After one of his assistant prosecutors was gunned down in January, Kaufman County District Attorney Mike McLelland carried a gun everywhere, even when walking the dog.
He was extra careful when answering the door at his home outside of Forney, about 20 miles east of Dallas. And a neighbor said a sheriff's deputy was stationed outside the home for about a month after the killing.
On Saturday, McLelland and his wife, Cynthia, were found shot to death in their house. Authorities haven't said much about their investigation, including whether they have any leads or a theory about why the couple was killed. But law enforcement throughout Texas is on high alert, and steps are being taken to better protect other DAs and their staffs. Meanwhile, the Texas Rangers and FBI are taking part in the investigation.
"It's unnerving, and it's unnerving to the law enforcement community," said Kaufman County Sheriff David Byrnes. "It's unnerving to the community at large and that's why we're striving to assure the community that we are still providing public safety. And we'll continue to do that. We're meeting all of our obligations plus the investigative responsibilities."
"This is an attack on the very basic fabric of our society," Kaufman County Judge Bruce Wood said during a Monday morning press conference.
Wood said he would not comment about the ongoing investigation into the killings of the McLellands or Assistant District Attorney Mark Hasse, who was killed in January, during the press conference, but did say that the Kaufman sheriffs have not confirmed a link between the murders.
Wood, however, described the connection as "obvious."
"We obviously have folks out to do harm to elected officials," Wood said during the conference.
Tarrant County District Attorney Joe Shannon said his staff has been cautioned, but he declined to discuss the specific security measures that have been taken. Dallas County District Attorney Craig Watkins declined to comment on the issue, citing safety concerns.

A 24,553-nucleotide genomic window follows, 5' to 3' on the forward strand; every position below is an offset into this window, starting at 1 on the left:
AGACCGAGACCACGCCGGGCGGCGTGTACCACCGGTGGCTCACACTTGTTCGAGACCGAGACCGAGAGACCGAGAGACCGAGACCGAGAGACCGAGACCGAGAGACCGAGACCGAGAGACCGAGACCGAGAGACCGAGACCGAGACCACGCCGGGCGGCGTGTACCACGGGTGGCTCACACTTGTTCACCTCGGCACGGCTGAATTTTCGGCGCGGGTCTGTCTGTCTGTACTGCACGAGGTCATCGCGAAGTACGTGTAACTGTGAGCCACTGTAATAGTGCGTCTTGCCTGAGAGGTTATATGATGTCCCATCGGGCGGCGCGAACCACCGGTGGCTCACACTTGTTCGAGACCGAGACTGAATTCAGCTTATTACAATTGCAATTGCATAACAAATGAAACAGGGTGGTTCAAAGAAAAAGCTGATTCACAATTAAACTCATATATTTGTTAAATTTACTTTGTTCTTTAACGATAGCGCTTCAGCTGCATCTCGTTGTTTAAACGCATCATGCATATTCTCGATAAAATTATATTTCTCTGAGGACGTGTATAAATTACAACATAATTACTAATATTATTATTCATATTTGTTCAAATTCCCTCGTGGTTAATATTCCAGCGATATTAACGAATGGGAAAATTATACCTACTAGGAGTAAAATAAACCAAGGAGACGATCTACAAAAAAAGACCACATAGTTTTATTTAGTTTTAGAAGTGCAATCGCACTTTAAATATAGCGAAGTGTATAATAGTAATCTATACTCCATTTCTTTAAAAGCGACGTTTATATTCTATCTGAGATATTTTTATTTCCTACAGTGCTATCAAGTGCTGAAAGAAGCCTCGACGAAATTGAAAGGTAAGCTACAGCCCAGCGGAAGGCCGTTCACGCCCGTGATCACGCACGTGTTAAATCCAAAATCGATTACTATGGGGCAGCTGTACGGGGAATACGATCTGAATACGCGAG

Harris County District Attorney Mike Anderson said he accepted the Houston sheriff's offer of 24-hour security for him and his family after learning about the slayings, mostly over concerns for his family's safety. Anderson said he also would take precautions at his office, the largest one in Texas, which has more than 270 prosecutors.
"I think district attorneys across Texas are still in a state of shock," Anderson said Sunday.
Kaufman County Sheriff David Byrnes said little at a brief news conference Sunday about the McLelland investigation, and he deflected questions about possible suspects. He said security would be stepped up at the courthouse in Kaufman, and that the courthouse would be open Monday, but he declined to say what other steps might be taken to protect the other prosecutors in McLelland's office. While members of the District Attorney's staff will be there, the office will be closed to the public.
Wood said Kaufman judges would meet to discuss how to handle criminal cases as both the District Attorney and Assistant District Attorney have been killed. Gov. Rick Perry may appoint a new DA in order to keep the courts running.
The couple's slayings came less than two weeks after Colorado's prison chief was shot to death at his front door, apparently by an ex-convict, and a couple of months after Kaufman County Assistant District Attorney Mark Hasse was killed in a parking lot a block from his courthouse office. No arrests have been made in Hasse's slaying Jan. 31.
Byrnes would not give details Sunday of how the killings unfolded and said there was nothing to indicate for certain whether the DA's slaying was connected to Hasse's.
El Paso County, Colo., sheriff's spokesman Sgt. Joe Roybal said investigators had found no evidence so far connecting the Texas killings to the Colorado case, but added: "We're examining all possibilities."